Prototype liquid hydrogen shipments begin, in 2018, full scale liquid hydrogen shipping in 2020, so we’ve seen the Pilbura desert 1 GW, to cable for Jakarta plan. Solar steelmaking in Whyala, electric self driving ore trucks, so Tony Abbot is wrong, you can make steel out of renewables, 25% of Australia’s can make a trillion tonnes of liquid hydrogen per year. That’s right, a million, million tonnes, of liquid hydrogen per year, for just a quarter of Australia’s desert. 1,250 times Australia’s current energy usage, hydro storage, can give us 35 times our current usage, but in economy of scale liquid hydrogen, can give us a massive export industry. Energy to weight, ships would ride high in the water, possibly vast, long aluminium catamarans, of 50 million tonnes each. Fed from offshore fueling and offloading facilities.

    • DugS 3 years ago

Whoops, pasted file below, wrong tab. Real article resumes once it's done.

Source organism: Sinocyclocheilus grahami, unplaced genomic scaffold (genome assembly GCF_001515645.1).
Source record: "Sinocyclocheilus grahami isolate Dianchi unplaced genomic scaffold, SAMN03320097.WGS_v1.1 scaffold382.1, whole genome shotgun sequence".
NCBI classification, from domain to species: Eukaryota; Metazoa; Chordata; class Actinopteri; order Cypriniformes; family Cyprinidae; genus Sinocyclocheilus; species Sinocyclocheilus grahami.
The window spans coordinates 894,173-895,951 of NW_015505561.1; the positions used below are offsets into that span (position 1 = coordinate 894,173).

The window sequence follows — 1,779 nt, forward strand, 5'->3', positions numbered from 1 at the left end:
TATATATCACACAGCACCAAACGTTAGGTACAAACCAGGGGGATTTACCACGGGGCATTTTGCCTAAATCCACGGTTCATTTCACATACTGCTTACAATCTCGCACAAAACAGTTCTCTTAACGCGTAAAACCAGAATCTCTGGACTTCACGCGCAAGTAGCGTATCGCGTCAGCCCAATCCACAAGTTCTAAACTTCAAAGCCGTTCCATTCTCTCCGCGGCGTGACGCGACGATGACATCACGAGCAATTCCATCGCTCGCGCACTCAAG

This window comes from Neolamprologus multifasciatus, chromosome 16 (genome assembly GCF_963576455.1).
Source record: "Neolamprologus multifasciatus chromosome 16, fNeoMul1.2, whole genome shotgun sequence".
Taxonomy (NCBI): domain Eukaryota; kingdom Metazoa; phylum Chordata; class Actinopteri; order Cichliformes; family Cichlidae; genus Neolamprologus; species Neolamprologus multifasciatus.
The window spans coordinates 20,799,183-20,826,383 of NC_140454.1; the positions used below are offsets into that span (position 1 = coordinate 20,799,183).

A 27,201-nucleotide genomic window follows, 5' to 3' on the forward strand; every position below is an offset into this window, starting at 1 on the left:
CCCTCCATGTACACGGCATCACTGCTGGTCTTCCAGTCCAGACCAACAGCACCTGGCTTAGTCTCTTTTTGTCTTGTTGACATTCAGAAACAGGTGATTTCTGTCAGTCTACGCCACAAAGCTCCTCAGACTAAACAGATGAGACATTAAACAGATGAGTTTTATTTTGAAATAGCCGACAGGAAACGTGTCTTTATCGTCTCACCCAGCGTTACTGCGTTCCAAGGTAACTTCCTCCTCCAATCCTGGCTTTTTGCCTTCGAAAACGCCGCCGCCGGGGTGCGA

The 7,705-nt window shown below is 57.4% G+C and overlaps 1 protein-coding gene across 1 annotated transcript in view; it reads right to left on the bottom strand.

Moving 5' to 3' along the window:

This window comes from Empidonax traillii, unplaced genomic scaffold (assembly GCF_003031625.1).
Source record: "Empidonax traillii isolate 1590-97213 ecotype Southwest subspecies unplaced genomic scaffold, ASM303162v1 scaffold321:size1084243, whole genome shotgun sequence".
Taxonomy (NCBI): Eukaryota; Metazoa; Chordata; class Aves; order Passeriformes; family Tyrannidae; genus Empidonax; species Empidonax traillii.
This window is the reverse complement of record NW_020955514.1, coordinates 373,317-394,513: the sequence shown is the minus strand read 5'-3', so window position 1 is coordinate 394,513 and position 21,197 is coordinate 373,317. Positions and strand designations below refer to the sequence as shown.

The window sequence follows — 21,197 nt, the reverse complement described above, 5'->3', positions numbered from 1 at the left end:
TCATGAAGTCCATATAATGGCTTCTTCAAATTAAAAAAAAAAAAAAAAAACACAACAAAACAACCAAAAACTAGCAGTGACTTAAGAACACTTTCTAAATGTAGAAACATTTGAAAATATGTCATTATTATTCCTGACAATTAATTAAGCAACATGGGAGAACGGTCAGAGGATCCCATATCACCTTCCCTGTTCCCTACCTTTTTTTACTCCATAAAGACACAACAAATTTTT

You are quite right but don’t worry, it’s never going to happen, at least as described in the pretty infographic. Consider the various stages they map out for us, Water (quite a precious commodity in it’s own right) is purified i.e. significant energy input; Excess renewable energy is then used for electrolysis to harvest the hydrogen, lets say energy neutral for this stage, There is no point going through the inefficient process of electrolysis and then using the hydrogen for domestic fuel, that is plain stupid, so all the, by now valuable, hydrogen is destined for export which requires further processing and therefore energy input; The hydrogen-by-another-name is then shipped OS, using large amounts of energy in the process where it is re-processed back to friendly hydrogen (and a few other noxious elements we’ll just ignore for now), using further energy inputs and finally burnt. The combustion of the hydrogen results in water vapour being produced so it can be glorified as being clean, but what we have effectively done is export our precious water, Doh! As you can see the energy equation is quite unbalanced and so it is nonsensical to imagine it being economically viable let alone a new export industry. Then consider the potential customers mentioned as being Japan and Korea (presumably South). What is to stop these industrious nations from building a few wind farms and generating their own excess hydrogen? Do you see, it’s a bit like using leaves as a currency in a forrest. Double Doh!